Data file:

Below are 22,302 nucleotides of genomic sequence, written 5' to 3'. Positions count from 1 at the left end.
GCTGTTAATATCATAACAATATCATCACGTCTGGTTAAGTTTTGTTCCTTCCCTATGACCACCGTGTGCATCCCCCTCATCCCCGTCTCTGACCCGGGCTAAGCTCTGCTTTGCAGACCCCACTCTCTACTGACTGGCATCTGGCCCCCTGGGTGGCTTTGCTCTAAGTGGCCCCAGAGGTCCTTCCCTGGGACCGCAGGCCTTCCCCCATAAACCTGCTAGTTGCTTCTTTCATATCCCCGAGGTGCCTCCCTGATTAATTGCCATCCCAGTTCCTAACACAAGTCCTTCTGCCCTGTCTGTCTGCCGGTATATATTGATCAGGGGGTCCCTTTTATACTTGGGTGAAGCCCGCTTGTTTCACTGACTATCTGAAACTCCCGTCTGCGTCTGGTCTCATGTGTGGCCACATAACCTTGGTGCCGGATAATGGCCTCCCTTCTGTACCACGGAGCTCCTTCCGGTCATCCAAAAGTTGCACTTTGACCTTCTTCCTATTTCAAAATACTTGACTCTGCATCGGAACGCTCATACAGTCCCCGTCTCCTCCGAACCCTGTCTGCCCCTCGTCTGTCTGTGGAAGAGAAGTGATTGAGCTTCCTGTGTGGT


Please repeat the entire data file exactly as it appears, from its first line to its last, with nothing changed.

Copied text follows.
Below are 22,302 nucleotides of genomic sequence, written 5' to 3'. Positions count from 1 at the left end.
GCTGTTAATATCATAACAATATCATCACGTCTGGTTAAGTTTTGTTCCTTCCCTATGACCACCGTGTGCATCCCCCTCATCCCCGTCTCTGACCCGGGCTAAGCTCTGCTTTGCAGACCCCACTCTCTACTGACTGGCATCTGGCCCCCTGGGTGGCTTTGCTCTAAGTGGCCCCAGAGGTCCTTCCCTGGGACCGCAGGCCTTCCCCCATAAACCTGCTAGTTGCTTCTTTCATATCCCCGAGGTGCCTCCCTGATTAATTGCCATCCCAGTTCCTAACACAAGTCCTTCTGCCCTGTCTGTCTGCCGGTATATATTGATCAGGGGGTCCCTTTTATACTTGGGTGAAGCCCGCTTGTTTCACTGACTATCTGAAACTCCCGTCTGCGTCTGGTCTCATGTGTGGCCACATAACCTTGGTGCCGGATAATGGCCTCCCTTCTGTACCACGGAGCTCCTTCCGGTCATCCAAAAGTTGCACTTTGACCTTCTTCCTATTTCAAAATACTTGACTCTGCATCGGAACGCTCATACAGTCCCCGTCTCCTCCGAACCCTGTCTGCCCCTCGTCTGTCTGTGGAAGAGAAGTGATTGAGCTTCCTGTGTGGT